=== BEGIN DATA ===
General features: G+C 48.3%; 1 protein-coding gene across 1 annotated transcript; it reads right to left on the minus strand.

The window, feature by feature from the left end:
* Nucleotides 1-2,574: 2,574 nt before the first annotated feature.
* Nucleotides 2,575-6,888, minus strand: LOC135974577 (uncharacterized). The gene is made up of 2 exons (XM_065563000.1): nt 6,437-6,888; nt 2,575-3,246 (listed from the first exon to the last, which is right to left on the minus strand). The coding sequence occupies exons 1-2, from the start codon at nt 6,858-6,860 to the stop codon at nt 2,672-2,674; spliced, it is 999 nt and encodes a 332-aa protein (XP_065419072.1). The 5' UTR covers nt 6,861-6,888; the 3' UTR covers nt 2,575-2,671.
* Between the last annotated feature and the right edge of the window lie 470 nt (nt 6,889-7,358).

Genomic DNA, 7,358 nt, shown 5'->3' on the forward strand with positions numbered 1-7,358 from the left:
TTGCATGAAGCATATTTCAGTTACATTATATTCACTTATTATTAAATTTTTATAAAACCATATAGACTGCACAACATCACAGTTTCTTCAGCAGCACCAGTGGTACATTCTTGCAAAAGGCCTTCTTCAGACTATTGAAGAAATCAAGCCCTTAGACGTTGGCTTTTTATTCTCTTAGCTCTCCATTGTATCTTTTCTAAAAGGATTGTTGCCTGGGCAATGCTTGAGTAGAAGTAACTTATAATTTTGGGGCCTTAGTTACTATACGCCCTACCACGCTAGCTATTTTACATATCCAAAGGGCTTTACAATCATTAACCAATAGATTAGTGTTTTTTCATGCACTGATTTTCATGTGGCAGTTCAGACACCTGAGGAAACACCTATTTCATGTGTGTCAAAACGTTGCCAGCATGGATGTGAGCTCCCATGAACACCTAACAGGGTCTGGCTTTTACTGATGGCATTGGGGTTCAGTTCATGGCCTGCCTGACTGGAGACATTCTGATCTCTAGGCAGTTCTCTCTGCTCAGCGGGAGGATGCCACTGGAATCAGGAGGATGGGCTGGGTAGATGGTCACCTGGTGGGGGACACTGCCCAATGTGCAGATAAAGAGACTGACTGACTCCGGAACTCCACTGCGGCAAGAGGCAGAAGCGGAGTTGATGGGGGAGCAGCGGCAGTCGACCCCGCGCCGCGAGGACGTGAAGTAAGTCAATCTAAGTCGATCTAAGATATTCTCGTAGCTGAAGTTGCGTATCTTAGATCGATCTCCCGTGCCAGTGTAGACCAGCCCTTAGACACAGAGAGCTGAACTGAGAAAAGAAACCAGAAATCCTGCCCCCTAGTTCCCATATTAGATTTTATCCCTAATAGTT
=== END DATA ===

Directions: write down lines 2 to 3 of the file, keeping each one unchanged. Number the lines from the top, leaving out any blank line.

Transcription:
The window, feature by feature from the left end:
* Nucleotides 1-2,574: 2,574 nt before the first annotated feature.